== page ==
Planar Translation

An example of a curvilinear object translated into a planar form.

Conceptually a plane has length and width but not depth. In design, planes are formed by walls, ceilings or floors. Planar elements can act in a similar way to lines: Horizontal plane suggests rest and vertical planes suggest stability. Curved planes suggests motion and diagonal planes suggests movement and/or dynamic forces. For this technical exercise we will be working with horizontal, vertical, and diagonal planes.

Tools and Materials for Moldmaking and Plaster

Plaster tools and supplies:

– extra small bottle of WD-40
– 2 and 1/2 quart mixing bucket
– 2 Thin plastic (7-8 mm) drop cloths (hardware store)
– Fine 400-600 grit Wet/Dry sandpaper pack (hardware store)
– Clay tools (fabricated, found, or purchased), small sponge, pin tool, ribs
– N95 particulate respirator mask (hardware store)
– Sur Forms: size aprox. 2” by 1 ½” and 6” by 1 ½” (found in the tool section of the hardware store near saws/clamps/files)

Sculpture I: Site Analysis HW

You will pick three separate (potential) sites for your Yarn Bomb. You will take images of each site and prepare a presentation showcasing them. You may include detail images (close-ups) if needed. Based on our class discussion and feedback on your presentation, you will choose one final site for the yarn bomb. You can present in a Powerpoint, PDF, or keynote format (NO Prezis). Each of your 3 proposed sites must address the 6 Areas of Inquiry for the Yarn Bomb site analysis:

Environmental: What are the characteristics of the location in which the yarn bomb is proposed?

Contextual Based on your reading of Chapter 4 in the Critique Handbook, what is the context for your piece?(note: there can be multiple contexts)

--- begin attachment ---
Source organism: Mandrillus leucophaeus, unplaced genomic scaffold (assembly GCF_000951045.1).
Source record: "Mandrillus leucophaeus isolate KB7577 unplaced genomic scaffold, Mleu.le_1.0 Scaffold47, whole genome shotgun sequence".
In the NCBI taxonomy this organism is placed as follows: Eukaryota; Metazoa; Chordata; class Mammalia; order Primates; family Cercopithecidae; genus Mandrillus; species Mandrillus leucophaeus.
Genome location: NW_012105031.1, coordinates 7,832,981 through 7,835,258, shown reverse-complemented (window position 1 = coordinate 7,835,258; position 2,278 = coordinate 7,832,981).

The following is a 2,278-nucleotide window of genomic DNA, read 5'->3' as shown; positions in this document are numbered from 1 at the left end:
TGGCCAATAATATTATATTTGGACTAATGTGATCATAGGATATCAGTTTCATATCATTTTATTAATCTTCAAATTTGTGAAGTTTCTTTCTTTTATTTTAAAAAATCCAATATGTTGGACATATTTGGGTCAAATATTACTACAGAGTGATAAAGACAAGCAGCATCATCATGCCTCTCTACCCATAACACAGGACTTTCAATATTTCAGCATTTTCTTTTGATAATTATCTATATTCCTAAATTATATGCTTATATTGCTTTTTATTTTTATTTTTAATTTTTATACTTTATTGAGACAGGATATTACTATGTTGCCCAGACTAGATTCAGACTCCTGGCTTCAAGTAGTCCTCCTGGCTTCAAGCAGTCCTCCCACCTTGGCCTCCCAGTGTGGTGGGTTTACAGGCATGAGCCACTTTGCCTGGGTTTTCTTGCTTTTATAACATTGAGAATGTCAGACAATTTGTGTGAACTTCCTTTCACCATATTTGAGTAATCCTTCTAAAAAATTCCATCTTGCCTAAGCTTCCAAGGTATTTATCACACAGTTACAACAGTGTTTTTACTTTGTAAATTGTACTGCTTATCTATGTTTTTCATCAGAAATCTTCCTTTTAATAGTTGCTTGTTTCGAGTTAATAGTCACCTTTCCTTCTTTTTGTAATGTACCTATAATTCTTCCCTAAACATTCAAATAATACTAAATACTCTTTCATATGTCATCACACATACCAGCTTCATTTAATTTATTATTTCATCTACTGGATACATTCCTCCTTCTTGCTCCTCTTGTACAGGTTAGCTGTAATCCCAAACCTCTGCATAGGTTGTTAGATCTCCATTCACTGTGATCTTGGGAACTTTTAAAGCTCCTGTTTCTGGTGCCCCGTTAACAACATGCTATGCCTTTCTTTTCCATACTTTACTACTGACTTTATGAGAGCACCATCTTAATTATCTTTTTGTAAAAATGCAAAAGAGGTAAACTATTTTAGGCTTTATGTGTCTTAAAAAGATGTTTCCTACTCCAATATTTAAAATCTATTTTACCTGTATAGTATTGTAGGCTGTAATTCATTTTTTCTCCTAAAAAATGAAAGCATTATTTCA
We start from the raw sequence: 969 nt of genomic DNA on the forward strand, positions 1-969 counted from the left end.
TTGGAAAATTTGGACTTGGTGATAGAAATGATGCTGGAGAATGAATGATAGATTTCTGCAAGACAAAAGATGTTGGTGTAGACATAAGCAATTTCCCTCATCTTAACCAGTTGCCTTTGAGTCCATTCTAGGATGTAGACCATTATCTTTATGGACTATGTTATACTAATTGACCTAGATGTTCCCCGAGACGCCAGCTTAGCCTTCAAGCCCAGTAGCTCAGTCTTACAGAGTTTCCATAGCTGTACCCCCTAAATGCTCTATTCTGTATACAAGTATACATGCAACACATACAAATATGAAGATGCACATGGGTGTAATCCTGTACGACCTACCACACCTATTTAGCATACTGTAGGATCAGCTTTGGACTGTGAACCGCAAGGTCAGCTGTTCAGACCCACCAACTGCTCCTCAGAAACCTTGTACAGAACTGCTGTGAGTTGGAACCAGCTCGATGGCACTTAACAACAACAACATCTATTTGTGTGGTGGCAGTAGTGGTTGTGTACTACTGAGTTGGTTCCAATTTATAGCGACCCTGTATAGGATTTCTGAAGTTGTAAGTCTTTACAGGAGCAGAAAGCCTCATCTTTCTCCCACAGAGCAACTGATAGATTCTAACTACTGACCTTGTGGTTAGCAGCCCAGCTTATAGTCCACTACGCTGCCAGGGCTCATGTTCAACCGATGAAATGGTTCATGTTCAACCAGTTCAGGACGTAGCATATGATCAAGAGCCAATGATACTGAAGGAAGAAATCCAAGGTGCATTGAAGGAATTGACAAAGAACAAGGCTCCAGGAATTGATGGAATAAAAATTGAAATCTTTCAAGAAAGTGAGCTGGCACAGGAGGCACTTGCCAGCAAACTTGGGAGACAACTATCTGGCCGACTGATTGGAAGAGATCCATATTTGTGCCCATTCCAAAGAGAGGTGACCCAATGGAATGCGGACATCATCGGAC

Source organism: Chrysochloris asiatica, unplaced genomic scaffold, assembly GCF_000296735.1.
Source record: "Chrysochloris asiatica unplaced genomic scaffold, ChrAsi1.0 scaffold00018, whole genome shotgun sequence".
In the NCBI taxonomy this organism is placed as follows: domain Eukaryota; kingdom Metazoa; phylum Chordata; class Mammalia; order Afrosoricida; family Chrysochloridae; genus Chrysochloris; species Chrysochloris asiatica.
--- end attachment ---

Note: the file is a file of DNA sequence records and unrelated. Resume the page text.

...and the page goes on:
Philosophical/Cultural: What impact could the yarn bomb have in this location? How could it change the viewer’s perception of the site as a whole?

Social/Economic: Could this yarn bomb take advantage or change the way that people use the space? Who is the audience/participator? Who would like a yarn bomb in this setting? Who would not like a yarn bomb in this setting?

Architectural/Logistical: By placing the yarn bomb in this space, does it contrast with its surroundings, or blend seamlessly with its environment? What technical difficulties can be expected? How would you overcome these technical difficulties?

Formal: How is the yarn bomb designed to fit in the site? What elements/principles of design would be used?

A review on the Elements and Principles of Design:
Design Elements: Line, Color, Texture, Form, Space
Principles: Unity, Balance, Hierarchy, Scale/Proportion, Dominance/Emphasis, Similarity/Contrast

We will begin in-class presentations on: Thursday September 11th

Attn: 3D Design students: Ruth Asawa

One of the most under-recognized and influential sculptors of the 20th century, Ruth Asawa, passed away on August 5th, 2013. She is best known for her intricately constructed wire abstractions.


“I was interested in it because of the economy of a line, making something in space, enclosing it without blocking it out…It’s still transparent. I realized that if I was going to make these forms, which interlock and interweave, it can only be done with a line because a line can go anywhere.”

A link to her NY Times obituary: